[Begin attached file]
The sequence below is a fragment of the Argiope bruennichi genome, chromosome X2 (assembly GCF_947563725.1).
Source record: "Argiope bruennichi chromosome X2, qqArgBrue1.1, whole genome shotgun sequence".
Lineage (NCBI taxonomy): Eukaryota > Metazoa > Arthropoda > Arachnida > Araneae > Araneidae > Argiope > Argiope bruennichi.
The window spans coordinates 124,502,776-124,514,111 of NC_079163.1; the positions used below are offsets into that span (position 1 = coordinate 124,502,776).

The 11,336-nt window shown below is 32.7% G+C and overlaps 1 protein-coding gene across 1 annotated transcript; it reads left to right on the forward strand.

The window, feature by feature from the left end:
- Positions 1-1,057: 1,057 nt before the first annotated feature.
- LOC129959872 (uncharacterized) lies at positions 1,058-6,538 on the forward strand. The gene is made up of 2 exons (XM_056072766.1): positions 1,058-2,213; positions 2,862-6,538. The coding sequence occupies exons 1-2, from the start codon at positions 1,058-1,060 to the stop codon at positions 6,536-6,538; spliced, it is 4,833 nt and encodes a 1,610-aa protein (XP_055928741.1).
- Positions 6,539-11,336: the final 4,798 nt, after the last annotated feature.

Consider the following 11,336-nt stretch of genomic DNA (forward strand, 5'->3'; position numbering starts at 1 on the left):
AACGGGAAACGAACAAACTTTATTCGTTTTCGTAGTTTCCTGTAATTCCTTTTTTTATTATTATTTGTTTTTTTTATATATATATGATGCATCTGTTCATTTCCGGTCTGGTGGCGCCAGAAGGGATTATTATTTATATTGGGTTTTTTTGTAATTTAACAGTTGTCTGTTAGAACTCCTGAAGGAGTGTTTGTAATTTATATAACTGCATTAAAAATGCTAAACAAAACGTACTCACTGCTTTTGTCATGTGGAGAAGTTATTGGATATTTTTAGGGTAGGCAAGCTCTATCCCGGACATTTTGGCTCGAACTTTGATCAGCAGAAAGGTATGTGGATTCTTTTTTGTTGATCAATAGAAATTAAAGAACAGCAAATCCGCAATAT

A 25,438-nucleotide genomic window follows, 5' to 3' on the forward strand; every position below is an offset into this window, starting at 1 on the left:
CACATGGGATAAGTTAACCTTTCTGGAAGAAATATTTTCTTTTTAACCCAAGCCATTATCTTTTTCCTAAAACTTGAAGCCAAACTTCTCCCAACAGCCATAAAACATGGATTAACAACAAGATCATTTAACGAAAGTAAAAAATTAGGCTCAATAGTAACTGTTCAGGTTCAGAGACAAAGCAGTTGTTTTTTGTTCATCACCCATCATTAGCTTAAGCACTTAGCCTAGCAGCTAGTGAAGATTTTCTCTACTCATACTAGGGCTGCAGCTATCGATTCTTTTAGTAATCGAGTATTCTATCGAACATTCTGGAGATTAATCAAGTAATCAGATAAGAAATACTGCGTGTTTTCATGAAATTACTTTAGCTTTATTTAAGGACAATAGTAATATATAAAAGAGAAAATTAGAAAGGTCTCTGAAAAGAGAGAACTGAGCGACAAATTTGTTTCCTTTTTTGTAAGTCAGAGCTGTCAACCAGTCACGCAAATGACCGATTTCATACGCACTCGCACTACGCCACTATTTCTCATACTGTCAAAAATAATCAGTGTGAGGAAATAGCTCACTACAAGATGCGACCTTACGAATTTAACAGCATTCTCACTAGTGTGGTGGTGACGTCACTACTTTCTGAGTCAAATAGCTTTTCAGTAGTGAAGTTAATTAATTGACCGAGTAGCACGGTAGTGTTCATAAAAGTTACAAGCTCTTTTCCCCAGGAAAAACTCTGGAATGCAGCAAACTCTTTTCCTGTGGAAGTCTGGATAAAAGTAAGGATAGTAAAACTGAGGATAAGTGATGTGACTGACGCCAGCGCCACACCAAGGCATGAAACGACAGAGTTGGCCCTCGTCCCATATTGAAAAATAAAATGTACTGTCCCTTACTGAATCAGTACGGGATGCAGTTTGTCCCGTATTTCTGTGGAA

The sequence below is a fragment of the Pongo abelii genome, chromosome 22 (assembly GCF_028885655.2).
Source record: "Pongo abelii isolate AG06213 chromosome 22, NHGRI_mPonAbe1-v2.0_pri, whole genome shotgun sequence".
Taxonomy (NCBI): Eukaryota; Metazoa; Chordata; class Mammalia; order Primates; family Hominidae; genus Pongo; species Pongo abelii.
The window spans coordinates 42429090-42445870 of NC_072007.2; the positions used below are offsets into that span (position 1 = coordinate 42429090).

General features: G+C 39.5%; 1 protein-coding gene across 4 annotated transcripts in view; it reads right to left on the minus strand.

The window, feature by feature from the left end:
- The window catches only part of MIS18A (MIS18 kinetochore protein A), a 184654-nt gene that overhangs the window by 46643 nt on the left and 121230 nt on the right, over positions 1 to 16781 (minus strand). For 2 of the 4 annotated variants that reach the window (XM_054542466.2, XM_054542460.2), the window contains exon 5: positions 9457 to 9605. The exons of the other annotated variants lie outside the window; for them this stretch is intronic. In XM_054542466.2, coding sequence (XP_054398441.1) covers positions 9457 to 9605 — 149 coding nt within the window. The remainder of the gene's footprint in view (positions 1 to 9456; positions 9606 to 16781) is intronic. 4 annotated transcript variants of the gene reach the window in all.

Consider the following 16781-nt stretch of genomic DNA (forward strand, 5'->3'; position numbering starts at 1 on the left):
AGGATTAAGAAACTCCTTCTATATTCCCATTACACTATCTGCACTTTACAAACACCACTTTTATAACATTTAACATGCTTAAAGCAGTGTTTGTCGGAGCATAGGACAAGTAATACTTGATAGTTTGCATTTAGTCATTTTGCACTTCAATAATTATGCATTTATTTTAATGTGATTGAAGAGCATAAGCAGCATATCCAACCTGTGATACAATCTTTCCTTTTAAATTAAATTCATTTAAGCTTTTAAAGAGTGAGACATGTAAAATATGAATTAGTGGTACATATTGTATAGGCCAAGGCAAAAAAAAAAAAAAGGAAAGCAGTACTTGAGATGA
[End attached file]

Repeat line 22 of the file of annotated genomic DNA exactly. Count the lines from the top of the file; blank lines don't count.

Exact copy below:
AGGATTAAGAAACTCCTTCTATATTCCCATTACACTATCTGCACTTTACAAACACCACTTTTATAACATTTAACATGCTTAAAGCAGTGTTTGTCGGAGCATAGGACAAGTAATACTTGATAGTTTGCATTTAGTCATTTTGCACTTCAATAATTATGCATTTATTTTAATGTGATTGAAGAGCATAAGCAGCATATCCAACCTGTGATACAATCTTTCCTTTTAAATTAAATTCATTTAAGCTTTTAAAGAGTGAGACATGTAAAATATGAATTAGTGGTACATATTGTATAGGCCAAGGCAAAAAAAAAAAAAAGGAAAGCAGTACTTGAGATGA